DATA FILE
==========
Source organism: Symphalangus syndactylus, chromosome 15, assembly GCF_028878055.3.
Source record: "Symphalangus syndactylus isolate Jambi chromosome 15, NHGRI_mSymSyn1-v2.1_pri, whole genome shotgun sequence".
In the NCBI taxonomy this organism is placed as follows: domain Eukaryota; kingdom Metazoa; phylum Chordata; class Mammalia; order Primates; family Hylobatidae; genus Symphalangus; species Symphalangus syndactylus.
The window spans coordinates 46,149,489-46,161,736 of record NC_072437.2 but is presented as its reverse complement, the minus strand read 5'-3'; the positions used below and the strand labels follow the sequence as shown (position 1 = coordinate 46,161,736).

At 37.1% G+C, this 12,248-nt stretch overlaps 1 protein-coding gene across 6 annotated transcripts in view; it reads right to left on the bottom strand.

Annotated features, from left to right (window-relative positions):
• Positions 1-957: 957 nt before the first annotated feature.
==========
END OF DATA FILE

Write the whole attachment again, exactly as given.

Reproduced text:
Source organism: Symphalangus syndactylus, chromosome 15, assembly GCF_028878055.3.
Source record: "Symphalangus syndactylus isolate Jambi chromosome 15, NHGRI_mSymSyn1-v2.1_pri, whole genome shotgun sequence".
In the NCBI taxonomy this organism is placed as follows: domain Eukaryota; kingdom Metazoa; phylum Chordata; class Mammalia; order Primates; family Hylobatidae; genus Symphalangus; species Symphalangus syndactylus.
The window spans coordinates 46,149,489-46,161,736 of record NC_072437.2 but is presented as its reverse complement, the minus strand read 5'-3'; the positions used below and the strand labels follow the sequence as shown (position 1 = coordinate 46,161,736).

At 37.1% G+C, this 12,248-nt stretch overlaps 1 protein-coding gene across 6 annotated transcripts in view; it reads right to left on the bottom strand.

Annotated features, from left to right (window-relative positions):
• Positions 1-957: 957 nt before the first annotated feature.